Sociology | Constructing Sexuality
S522 | 24935 | Weinberg
The aim of the course is to provide an understanding of the social
constructionist perspective and its development and application in
the area of human sexuality. The course will cover the sources of
the evolution of constructionism: symbolic interactionism (and other
interpretive approaches) in the United States, the influence of the
French post-structuralists, inputs from Britain and New Zealand, the
role played by feminist scholars and queer theorists, and the
contributions of postmodernism and cultural studies. Students will
see how these different contributions have complemented one another
in a contemporary approach to the study of human sexuality.
In terms of substantive content, the course will examine how the
constructions (i.e., meanings, interpretations) of various forms and
facets of sexuality are related to the evaluator’s historical,
cultural and social location. We will look at the role of power,
politics, and discourse in shaping constructions of sexualities and
the misconceptions and socially-linked processes that underlie
certain traditional interpretations. This analysis casts into relief
the role of macro-sociological factors as well as those on the
interpersonal level (such as the “slight of hand” used in
transforming notions about statistical normality into imputations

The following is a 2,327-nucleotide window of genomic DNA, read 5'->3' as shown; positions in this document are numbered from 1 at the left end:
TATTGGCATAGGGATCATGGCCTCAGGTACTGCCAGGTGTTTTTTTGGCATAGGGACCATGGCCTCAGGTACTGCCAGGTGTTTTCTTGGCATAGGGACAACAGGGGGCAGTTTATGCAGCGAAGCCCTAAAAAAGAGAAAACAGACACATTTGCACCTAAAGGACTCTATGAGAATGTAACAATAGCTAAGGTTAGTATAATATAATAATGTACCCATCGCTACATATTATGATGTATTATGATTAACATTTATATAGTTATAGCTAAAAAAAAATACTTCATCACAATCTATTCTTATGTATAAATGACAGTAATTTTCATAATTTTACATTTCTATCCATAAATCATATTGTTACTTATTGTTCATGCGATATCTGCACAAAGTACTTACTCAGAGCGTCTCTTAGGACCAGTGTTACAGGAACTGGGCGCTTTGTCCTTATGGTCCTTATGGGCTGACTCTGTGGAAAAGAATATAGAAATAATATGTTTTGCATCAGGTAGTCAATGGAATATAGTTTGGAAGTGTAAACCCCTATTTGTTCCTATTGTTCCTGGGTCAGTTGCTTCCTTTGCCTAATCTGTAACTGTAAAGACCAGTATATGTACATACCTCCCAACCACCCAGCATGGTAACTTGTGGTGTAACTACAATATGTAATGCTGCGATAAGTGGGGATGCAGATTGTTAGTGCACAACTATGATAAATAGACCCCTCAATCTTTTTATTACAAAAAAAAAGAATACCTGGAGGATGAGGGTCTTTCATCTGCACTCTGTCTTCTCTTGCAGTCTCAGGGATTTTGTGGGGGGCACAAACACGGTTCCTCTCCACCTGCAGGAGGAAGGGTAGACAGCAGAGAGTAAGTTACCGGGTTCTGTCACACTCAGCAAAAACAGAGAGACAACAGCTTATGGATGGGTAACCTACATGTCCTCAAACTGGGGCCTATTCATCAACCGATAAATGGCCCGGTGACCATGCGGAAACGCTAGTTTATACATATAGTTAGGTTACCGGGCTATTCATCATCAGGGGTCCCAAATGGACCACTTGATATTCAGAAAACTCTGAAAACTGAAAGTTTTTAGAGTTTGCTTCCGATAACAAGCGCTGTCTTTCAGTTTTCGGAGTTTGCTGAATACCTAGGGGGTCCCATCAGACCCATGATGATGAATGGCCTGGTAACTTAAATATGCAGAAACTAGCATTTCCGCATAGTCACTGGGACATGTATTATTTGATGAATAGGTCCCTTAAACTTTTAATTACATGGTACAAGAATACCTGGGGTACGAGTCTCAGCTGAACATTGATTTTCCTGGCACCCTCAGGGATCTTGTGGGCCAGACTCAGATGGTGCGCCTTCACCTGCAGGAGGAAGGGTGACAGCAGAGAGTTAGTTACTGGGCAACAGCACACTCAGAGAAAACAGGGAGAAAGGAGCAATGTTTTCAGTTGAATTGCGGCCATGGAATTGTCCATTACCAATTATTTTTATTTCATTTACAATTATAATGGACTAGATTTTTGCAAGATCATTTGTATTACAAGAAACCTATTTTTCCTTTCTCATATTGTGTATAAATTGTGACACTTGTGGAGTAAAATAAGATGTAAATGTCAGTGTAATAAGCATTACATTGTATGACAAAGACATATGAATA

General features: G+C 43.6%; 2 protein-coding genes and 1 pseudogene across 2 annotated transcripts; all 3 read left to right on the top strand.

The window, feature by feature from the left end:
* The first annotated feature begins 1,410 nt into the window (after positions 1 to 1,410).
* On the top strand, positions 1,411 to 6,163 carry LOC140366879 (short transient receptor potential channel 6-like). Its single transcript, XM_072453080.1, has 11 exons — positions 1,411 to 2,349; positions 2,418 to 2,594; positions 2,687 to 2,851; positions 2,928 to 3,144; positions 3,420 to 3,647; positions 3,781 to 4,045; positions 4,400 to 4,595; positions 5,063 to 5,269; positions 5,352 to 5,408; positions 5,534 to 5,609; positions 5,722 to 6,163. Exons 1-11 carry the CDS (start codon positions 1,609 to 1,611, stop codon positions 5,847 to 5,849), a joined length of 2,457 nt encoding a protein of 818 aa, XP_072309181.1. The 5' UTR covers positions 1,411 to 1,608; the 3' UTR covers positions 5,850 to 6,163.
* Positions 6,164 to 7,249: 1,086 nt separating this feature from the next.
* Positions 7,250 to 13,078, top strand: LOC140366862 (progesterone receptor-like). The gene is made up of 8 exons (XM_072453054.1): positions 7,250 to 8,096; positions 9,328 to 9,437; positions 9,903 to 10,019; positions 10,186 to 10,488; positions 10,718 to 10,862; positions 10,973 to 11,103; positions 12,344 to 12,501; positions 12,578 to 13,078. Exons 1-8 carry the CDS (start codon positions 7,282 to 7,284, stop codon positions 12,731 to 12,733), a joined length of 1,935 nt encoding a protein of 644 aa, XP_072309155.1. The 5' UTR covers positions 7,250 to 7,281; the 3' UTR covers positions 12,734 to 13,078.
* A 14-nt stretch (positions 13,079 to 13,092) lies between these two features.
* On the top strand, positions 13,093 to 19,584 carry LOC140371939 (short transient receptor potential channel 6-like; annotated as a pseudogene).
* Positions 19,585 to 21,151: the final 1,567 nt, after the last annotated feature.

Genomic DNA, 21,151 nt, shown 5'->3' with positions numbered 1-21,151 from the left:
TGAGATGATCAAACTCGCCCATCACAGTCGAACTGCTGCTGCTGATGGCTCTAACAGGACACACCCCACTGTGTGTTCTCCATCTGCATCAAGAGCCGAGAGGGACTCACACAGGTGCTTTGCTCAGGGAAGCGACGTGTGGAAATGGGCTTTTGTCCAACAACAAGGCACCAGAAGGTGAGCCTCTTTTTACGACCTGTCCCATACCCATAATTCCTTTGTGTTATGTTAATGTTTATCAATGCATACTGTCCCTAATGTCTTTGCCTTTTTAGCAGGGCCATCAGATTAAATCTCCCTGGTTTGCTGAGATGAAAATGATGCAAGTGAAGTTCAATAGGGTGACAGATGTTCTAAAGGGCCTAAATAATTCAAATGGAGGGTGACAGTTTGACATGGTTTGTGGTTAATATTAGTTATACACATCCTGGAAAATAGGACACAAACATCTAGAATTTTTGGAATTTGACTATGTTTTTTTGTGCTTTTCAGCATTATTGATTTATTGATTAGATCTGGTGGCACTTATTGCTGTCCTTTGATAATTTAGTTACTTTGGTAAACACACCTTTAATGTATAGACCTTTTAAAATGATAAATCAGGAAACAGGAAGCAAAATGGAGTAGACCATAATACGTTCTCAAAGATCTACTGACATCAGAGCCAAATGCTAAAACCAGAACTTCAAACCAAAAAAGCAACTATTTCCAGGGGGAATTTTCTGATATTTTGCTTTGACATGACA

about psychiatric abnormality – e.g., most people are heterosexual,
so bisexual and gay/lesbian people are psychologically abnormal).
A “sex radical pluralist” model of interpretation (one that has been
delineated by social constructionists) is proposed as an alternative
to the traditional one. The specific "sexualities" to be discussed
include nudism, forms of sex work, intergenerational sex,
homosexuality, bisexuality, sexual contact with animals,
transgenderism and sexuality, fetishism, sadomasochism, fisting,
urine play, and playing with and ingesting feces. The course will be
organized around lectures, audio-visual materials (explicit sexual
materials of many of the behaviors listed above), a guest speaker,
and discussions. If you will be offended by the explicit videos or
by explicit sexual language, please do not take this class.
Martin Weinberg, Xeroxed Packet: Constructing Sexuality, TIS, Spring
Michel Foucault, The History of Sexuality: An Introduction, Vol. 1,
NY: Vintage, 1990.
Steven Epstein, Impure Science, Berkeley: University of California
Wayne H. Brekhus, Peacocks, Chameleons, Centaurs: Gay Suburbia and
the Grammar of Social Identity, Chicago: University of Chicago
Arlene Stein, Sex and Sensibility: Stories of a Lesbian Generation.
Berkeley: University of California Press, 1997.
Course Grade : The course grade will be based on five one-two page
papers, book reviews of the Epstein and Brekhus books above, three
in-class essay examinations and class participation. Students also
have the option of giving a 15 minute class presentation for extra